Many of my clients send their data files to me (see the link to send me a file) to make specific changes, or to help them correct errors that they can’t figure out. With a planned “appointment day” I can usually receive the file during the night and have it back by the end of the next day. Others have set up a Virtual Network Connection (VNC) server on their accounting computer. Using a VNC viewer I can access their accounting file directly, and under their direction modify or enter transactions. (It’s necessary to do this under their direction so that when I prepare financial statements for third parties, I can remain independent during the stage of preparing compiled or reviewed financial statements. This doesn’t mean that the client can reproduce what I’m doing, only that they understand what it is I’m accomplishing for them).
By keeping the books in good condition, you can be assured that reports you generate from them will give you current information you can use in running your business. For example, you can keep track of receivables and payables, and the resulting cash flows that are critical to the health of your business.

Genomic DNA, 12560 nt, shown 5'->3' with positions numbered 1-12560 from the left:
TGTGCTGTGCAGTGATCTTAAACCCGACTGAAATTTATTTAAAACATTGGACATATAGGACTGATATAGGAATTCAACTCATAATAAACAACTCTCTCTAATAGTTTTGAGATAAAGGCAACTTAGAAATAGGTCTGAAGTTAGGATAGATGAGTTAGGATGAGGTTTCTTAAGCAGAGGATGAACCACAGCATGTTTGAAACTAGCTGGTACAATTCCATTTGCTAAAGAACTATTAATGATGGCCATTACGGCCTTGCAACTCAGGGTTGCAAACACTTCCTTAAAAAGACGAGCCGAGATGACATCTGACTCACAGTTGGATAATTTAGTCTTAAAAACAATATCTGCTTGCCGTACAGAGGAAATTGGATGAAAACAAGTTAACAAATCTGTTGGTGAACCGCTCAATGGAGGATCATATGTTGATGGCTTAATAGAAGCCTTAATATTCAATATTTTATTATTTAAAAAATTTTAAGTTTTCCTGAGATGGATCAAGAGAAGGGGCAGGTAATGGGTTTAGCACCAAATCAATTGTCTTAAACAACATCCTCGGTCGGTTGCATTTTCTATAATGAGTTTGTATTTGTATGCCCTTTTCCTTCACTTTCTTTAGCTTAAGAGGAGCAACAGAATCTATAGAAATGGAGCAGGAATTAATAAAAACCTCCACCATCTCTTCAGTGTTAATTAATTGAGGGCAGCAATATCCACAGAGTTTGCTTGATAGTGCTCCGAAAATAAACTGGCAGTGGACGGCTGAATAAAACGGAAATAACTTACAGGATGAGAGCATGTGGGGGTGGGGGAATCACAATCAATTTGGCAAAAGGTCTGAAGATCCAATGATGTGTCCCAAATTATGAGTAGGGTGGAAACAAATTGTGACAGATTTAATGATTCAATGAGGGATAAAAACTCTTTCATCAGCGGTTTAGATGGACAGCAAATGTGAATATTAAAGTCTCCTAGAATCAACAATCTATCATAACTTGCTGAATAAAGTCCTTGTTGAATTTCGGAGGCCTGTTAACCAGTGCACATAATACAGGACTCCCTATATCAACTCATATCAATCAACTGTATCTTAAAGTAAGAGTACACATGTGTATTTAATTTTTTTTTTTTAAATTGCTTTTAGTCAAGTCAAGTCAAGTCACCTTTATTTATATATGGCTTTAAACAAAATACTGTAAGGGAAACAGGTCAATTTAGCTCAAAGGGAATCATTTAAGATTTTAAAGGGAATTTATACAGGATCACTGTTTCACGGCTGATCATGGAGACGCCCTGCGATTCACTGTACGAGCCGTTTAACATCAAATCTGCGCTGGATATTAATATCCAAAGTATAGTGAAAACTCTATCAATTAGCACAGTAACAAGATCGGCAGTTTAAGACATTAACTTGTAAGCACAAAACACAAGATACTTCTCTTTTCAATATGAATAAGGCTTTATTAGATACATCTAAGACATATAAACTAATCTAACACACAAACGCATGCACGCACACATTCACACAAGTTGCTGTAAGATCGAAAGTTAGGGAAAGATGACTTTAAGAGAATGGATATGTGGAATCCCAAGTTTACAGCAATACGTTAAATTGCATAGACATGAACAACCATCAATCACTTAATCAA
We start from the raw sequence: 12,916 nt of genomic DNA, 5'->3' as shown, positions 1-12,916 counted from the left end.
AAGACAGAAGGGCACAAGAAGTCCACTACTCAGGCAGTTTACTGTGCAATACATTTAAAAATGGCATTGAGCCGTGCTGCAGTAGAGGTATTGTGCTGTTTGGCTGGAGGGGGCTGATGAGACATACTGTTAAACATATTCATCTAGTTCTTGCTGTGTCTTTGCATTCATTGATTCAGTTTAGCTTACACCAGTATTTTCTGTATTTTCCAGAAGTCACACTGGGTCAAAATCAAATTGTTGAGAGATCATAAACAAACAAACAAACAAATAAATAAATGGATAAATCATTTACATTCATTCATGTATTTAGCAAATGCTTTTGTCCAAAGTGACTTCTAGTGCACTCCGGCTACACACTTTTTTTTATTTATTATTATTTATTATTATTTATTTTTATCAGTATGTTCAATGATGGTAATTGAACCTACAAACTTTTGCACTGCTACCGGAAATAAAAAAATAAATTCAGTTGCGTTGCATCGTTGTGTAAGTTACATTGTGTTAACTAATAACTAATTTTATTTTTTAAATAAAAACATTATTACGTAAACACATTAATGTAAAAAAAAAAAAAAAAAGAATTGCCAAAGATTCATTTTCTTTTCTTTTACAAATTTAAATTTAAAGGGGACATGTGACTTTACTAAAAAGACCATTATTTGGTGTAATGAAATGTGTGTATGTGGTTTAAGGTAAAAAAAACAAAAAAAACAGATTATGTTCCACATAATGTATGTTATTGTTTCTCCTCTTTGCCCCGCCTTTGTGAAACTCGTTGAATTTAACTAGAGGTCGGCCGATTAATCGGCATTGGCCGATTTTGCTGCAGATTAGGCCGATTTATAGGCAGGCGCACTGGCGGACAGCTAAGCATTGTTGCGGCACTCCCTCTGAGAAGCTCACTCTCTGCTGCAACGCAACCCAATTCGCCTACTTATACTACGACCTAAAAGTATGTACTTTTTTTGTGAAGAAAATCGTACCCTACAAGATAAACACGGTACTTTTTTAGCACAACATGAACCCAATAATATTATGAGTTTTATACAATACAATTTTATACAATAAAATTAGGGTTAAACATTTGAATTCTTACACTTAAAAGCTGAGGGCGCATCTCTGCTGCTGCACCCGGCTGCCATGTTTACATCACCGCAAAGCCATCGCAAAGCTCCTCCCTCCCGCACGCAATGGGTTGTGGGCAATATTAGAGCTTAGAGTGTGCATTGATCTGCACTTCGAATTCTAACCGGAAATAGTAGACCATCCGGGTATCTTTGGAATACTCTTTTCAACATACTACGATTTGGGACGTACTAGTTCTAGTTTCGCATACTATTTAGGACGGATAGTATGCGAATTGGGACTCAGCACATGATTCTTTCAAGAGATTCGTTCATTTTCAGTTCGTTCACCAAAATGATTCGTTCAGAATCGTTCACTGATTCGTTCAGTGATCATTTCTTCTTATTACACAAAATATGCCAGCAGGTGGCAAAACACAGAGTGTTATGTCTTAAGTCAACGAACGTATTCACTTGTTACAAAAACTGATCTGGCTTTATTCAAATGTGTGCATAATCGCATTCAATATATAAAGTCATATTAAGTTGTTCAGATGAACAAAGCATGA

In order to minimize making errors that could change prior years data and to avoid spelling errors that multiply items and accounts, I strongly urge you to have me be the sole Administrator user on your accounting file, with you being a User with limited privileges. If you attempt to do a transaction that needs Administrator privileges, call or email me; it may be that I can suggest a way to enter the transaction, or, if it is truly a new type of transaction, send the file to me and I’ll create the accounts/items for you. When you don’t set things up like this, I often spend an hour (or many hours more), creating adjustments to bring the records into the position they were in at the end of the prior year before I can even begin to look at this year’s data.